Now turtles are diphyletic and finally make sense

Turtle systematics has changed for the better
Flattened softshell turtles are indeed different from domed hardshell turtles. The arose from separate, though closely related, non-shelled ancestors according to the latest data input and recovered from the large reptile tree (subset Fig. 1). The carapace and plastron in each turtle clade arose by convergence, based on present data. Earlier we looked at where other paleontologists have been looking for the ancestors of turtles.

Figure 1. New cladogram of turtle systematics. Note the separation of soft shell turtles with orbits visible in dorsal view from domed hard shell turtles with laterally oriented orbits here.

Figure 1. New cladogram of turtle systematics. Note the separation of soft shell turtles with orbits visible in dorsal view from domed hard shell turtles with laterally oriented orbits here.

I had it wrong earlier
And that’s okay as Science marches on. We build on past successes and mistakes made by both ourselves and others (see below). I saw a Red Flag (= a logical inconsistency, see below) and reexamined my data scores. New understandings popped up, like the absence of a premaxilla in Ocepecephalon and the coincident appearance of a new secondary naris high on the skull dividing the nasal bone (fused at its midline) in two (Figs. 2). That is very weird and may be unique for all tetrapods. A sister, Trionyx, has only a vestige of a premaxilla and no ascending process. So Ocepecephalon simply took it to the next level and completely lost the premaxilla — and perhaps most of the ectopterygoid.

Fig. 2. Ocepecephalon, the siphoning turtle. Originally the long dorsal rostrum bone was considered a premaxilla, but comparisons to sister taxa, like Trionyx, indicate it is an anterior nasal separated from the posterior nasal by a new naris, unlike that of any other turtle or tetrapod.

Fig. 2. Ocepecephalon, the siphoning turtle. Originally the long dorsal rostrum bone was considered a premaxilla, but comparisons to sister taxa, like Trionyx, indicate it is an anterior nasal separated from the posterior nasal by a new naris, unlike that of any other turtle or tetrapod. The naris and jaw opening are one here as the tiny premaxilla found in Trinoxy is completely absent here. The ectopteryogoids appear be broken here, but lacking a connection to the cheek may be yet another autapomorphy. New skull bone identities are labeled here.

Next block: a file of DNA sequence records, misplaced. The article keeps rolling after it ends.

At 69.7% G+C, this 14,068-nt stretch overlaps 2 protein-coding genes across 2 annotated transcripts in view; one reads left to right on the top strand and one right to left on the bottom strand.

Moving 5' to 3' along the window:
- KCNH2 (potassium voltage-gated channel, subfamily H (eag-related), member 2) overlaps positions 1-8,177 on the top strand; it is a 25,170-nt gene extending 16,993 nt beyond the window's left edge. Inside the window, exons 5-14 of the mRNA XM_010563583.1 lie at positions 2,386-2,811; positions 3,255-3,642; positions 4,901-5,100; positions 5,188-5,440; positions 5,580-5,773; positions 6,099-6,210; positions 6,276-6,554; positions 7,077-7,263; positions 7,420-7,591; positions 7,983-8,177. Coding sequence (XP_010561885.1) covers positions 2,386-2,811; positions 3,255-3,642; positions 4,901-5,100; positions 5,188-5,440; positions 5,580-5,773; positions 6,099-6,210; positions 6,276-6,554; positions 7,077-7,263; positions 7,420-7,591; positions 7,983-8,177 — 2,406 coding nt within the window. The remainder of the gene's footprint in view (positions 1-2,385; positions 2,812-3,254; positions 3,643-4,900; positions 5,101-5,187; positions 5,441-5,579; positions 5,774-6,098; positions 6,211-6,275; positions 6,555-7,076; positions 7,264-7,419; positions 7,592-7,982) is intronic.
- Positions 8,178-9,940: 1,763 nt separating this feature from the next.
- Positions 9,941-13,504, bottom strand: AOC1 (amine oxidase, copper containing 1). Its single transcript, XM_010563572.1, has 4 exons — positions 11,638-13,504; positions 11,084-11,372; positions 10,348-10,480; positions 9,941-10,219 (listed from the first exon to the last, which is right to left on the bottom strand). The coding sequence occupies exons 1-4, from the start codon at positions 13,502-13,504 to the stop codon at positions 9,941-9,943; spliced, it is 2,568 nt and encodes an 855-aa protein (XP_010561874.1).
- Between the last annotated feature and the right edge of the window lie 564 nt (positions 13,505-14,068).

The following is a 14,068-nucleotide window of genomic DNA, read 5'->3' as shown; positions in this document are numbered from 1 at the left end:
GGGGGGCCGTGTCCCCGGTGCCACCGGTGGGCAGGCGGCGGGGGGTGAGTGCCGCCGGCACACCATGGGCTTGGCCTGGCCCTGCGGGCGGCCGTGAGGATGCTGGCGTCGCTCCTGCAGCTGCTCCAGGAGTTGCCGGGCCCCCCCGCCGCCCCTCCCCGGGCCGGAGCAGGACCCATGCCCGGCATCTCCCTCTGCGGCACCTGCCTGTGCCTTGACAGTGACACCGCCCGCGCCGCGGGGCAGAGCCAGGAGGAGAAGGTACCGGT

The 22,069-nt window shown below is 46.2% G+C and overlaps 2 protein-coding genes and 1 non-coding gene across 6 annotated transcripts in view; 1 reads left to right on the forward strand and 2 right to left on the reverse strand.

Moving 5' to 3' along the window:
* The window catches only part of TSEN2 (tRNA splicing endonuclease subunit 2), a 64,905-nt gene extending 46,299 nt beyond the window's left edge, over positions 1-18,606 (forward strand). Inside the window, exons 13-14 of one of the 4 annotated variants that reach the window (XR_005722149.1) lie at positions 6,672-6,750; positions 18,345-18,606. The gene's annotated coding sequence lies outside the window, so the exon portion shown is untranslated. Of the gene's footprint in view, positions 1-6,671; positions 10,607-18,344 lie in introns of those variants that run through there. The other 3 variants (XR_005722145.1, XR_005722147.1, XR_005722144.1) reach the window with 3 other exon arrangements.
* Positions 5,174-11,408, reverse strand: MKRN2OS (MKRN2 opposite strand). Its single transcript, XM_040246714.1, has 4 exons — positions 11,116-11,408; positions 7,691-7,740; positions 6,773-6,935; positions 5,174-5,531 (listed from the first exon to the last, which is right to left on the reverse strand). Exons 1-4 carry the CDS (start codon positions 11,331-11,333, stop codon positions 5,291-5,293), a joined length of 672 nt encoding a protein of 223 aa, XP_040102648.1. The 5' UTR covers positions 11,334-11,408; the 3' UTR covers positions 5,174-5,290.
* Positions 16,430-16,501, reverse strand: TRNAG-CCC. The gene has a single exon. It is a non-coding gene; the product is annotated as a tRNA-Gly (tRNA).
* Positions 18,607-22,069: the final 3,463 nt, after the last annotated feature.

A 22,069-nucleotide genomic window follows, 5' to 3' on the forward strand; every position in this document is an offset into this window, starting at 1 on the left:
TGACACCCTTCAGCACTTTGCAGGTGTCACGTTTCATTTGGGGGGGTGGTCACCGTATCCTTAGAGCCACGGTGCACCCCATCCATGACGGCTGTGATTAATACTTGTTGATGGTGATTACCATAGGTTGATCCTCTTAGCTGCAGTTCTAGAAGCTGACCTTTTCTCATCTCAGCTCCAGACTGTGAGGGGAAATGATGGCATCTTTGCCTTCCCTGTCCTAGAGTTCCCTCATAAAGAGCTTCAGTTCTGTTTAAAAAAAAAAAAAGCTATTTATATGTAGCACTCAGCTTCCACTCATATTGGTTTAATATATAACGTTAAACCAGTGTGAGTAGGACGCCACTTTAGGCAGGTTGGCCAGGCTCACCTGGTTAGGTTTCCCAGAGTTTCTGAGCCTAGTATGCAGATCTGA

This new tree topology for turtles solves the problem
of toothy Odontochelys appearing after the loss of teeth in ancestral taxa, as recovered by the old data with several incorrect scores. And this also solves the problem of soft-shell turtles with dorsally visible orbits, like Odontochelys, Trionyx and Ocepecephalon (Fig. 2), appearing after the orbits had already rotated to the lateral side of the skull in hardshell turtles derived from Elginia, Meiolania and Proganochely.

Figure 3. Dorsal views of bolosaur, diadectid, pareiasaur, turtle and lanthanosuchian skulls. The disappearance of the turtle orbit in lateral view occurs only in hard shell turtles.

Figure 3. Dorsal views of bolosaur, diadectid, pareiasaur, turtle and lanthanosuchian skulls. The disappearance of the turtle orbit in lateral view occurs only in hard shell turtles. Now the gradual accumulation of character traits is even more gradual. 

Correcting mistakes
and seeking new insights are what ReptileEvolution.com and this blog are all about,  whether I made the mistakes or others made the mistakes (usually a combination of the two). On a grander scale, that’s what Science is all about. It also feels good to solve persistent problems.

The .nex file is available on request, as always.

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